Scout sniper awarded Navy Cross
By Cpl. Mel Johnson
| 8th Marine Regiment | November 01, 2013
MARINE CORPS BASE CAMP LEJEUNE, N.C. --
Sergeant Joshua L. Moore received the Navy Cross from the Secretary of the Navy, the Honorable Ray Mabus, during an awards ceremony Nov. 1, 2013 aboard Camp Lejeune, N.C.
Moore, 25, from Franklinville, N.C., received the naval service’s highest award for his extraordinary heroism while serving as a scout with scout sniper platoon, 2nd Battalion, 8th Marine Regiment, Regimental Combat Team 1, in support of Operation Enduring Freedom, March 14, 2011. The Navy Cross is second only to the Medal of Honor, the military’s highest award.
“It’s an honor to receive an award like the Navy Cross,” said Moore. “But to be honest, I was just doing my job.”
Four other Marines were awarded medals at the ceremony, to include a Bronze Star Medal with combat distinguishing device, and Navy and Marine Corps Commendation Medals with combat distinguishing devices, for their valor and selfless acts at the same ceremony.
Sergeant Justin L. Tygart of Orlando, Fla., received the Bronze Star Medal with Combat “V” device, and Sgt. Ritchie Elias of Anaheim, Calif., and Cpl. Gaven Eier of Charleston, S.C., were awarded the Navy and Marine Corps Commendation Medal with Combat “V” device. Sergeant Matthew D. Adams of Hampstead, N.C., was also awarded the Navy and Marine Corps Commendation Medal with Combat “V” device, but was unable to attend the ceremony.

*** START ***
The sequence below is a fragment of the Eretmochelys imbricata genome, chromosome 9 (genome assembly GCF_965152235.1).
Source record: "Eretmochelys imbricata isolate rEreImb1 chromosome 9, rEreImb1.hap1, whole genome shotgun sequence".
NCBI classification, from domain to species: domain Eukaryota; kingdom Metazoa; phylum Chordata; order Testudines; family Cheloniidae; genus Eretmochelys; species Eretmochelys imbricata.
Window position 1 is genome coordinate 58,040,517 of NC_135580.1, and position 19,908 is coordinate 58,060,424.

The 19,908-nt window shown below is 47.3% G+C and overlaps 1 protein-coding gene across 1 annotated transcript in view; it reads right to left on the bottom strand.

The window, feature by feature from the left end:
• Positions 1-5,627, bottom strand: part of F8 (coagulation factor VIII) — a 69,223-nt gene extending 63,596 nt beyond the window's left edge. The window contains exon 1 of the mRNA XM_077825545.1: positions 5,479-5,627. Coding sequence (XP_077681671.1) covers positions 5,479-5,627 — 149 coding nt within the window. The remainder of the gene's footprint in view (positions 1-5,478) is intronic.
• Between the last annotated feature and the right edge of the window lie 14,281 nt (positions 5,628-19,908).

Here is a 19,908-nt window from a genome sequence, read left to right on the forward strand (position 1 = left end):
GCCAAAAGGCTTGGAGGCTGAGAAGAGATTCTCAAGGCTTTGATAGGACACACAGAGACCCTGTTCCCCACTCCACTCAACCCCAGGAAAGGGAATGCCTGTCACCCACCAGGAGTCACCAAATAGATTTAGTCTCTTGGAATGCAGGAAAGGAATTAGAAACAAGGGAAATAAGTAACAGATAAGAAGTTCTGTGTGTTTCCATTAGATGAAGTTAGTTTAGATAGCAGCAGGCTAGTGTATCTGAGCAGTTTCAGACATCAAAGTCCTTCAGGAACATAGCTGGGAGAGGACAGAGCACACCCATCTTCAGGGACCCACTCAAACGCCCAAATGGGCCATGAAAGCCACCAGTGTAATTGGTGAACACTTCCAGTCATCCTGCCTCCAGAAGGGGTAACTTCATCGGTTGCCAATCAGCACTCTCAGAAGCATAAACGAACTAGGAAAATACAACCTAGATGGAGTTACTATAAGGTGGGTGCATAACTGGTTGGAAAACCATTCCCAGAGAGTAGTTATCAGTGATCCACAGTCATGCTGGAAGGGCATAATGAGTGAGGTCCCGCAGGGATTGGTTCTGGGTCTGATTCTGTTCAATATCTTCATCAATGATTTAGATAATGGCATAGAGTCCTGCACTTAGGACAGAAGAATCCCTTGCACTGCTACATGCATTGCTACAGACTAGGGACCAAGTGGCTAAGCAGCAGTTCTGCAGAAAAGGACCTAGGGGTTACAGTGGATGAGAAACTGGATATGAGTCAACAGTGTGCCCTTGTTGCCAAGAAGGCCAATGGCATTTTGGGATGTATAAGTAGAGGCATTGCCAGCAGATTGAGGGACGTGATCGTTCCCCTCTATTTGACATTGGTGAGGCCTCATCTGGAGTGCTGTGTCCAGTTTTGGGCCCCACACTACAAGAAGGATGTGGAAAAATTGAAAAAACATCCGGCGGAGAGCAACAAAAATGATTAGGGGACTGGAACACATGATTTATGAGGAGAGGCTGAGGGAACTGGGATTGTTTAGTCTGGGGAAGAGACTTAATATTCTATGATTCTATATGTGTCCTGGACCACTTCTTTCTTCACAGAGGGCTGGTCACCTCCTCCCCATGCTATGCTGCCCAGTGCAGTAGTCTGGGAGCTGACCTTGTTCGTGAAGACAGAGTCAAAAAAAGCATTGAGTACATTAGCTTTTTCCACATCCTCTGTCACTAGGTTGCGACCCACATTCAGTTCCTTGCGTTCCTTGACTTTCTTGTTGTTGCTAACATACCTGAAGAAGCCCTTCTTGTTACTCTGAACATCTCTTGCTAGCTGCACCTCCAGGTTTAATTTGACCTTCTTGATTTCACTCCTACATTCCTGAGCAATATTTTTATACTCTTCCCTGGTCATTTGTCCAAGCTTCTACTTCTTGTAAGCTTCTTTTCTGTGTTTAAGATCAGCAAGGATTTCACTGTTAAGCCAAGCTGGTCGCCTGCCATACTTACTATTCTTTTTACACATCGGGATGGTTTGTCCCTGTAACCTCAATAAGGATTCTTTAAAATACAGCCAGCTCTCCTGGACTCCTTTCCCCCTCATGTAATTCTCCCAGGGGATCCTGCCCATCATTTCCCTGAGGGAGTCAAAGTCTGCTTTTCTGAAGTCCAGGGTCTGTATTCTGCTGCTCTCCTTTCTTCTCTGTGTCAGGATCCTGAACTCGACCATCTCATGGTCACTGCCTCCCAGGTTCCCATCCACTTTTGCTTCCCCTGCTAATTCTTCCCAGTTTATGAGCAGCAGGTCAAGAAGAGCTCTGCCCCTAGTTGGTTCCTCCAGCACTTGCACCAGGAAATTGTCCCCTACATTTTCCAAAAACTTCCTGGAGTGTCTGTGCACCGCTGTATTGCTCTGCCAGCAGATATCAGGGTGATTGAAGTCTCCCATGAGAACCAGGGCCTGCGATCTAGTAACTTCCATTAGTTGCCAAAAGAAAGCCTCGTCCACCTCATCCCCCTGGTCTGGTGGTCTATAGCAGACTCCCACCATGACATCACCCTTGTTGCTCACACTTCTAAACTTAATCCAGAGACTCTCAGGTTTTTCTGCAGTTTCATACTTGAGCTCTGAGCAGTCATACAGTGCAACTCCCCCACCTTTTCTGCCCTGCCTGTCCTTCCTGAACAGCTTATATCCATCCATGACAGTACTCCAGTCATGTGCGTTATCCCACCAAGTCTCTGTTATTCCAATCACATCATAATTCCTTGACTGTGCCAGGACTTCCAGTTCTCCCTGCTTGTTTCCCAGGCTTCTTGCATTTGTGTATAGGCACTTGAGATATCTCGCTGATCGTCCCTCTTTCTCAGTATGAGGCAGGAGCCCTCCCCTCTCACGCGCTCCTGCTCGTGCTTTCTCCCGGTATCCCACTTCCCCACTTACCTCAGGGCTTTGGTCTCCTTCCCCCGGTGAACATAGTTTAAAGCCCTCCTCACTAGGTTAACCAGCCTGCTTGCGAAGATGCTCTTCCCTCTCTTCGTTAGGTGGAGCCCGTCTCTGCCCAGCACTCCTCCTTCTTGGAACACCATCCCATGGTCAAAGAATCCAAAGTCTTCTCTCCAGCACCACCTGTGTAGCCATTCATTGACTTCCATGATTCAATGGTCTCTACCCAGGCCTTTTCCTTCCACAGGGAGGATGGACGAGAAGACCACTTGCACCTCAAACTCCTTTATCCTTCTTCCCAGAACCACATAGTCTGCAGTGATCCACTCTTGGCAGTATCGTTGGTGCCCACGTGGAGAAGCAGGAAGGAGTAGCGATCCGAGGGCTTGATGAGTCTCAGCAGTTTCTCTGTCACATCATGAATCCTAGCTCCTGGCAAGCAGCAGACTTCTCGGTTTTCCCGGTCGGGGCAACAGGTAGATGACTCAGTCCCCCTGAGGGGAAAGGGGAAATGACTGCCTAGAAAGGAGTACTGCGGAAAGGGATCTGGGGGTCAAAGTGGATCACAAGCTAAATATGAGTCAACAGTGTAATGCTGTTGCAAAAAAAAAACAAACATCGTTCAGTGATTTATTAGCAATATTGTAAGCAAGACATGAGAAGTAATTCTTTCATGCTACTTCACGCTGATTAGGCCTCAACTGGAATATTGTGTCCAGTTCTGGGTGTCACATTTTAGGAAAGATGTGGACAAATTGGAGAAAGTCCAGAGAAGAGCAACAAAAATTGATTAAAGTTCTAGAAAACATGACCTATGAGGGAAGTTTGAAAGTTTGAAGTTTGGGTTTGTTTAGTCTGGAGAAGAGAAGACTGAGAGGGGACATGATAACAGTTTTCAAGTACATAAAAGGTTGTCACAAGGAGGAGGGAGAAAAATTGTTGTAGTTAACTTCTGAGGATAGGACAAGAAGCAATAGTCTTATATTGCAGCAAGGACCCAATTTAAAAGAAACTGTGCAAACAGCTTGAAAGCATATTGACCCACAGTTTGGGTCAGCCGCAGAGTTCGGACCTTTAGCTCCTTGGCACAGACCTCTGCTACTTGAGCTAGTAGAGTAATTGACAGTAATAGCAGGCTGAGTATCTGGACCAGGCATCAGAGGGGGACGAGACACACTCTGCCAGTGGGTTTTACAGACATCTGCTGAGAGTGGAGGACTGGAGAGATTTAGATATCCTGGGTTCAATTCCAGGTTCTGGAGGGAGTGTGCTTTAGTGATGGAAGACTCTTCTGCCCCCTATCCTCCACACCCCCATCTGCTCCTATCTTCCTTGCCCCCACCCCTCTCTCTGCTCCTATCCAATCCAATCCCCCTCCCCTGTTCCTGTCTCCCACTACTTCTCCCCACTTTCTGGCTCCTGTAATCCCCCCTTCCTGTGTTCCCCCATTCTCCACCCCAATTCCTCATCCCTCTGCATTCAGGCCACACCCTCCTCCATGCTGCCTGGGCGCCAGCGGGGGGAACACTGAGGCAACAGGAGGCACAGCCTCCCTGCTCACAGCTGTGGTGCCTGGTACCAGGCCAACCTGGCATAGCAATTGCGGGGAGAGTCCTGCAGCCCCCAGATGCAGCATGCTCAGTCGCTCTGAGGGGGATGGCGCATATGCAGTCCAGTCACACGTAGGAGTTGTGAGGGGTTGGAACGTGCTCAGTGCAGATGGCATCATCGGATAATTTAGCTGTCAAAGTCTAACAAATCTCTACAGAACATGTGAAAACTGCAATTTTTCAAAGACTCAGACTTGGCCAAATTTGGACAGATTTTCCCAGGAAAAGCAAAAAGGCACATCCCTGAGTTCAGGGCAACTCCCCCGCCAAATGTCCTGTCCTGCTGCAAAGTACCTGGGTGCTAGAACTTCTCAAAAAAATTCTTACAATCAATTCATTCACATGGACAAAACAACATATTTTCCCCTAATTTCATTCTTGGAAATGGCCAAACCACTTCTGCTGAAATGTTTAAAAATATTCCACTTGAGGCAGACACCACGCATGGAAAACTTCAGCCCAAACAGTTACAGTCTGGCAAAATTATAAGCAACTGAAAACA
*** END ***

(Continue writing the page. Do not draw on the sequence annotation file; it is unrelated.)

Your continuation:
While in a hide-site northeast of Marjah, all of the shooter-observer teams with Moore’s section were compromised and had to return to a nearby compound they previously occupied. The section came under attack again after only a few hours in the compound.
“Two grenades were thrown over the north wall, and both of them hit me in the back and rolled away,” said Moore. “Fortunately they landed next to each other, and I picked the first one up and threw it out.”
Moore noticed the second grenade was corroded and knew it wouldn’t explode, so he dropped after hearing the explosion of the first grenade.
Under heavy machine gun fire, taking several casualties and with no positive identification of the enemy forces to the north, Moore left the compound to aid the wounded and provide security.
“I looked up, and they were carrying Sgt. Tygart,” explained Moore. “At this point we were taking fire, so I had to crawl out of the building and loop round to the north to provide security while they were treating the guys inside the compound.”
With the arrival of the quick reaction force and another sniper section, the Marines successfully suppressed the enemy forces, evacuated the wounded and returned to the patrol base.
“Honestly, I was scared out of my mind, but I knew we had to do everything possible to get everybody home,” Moore explained.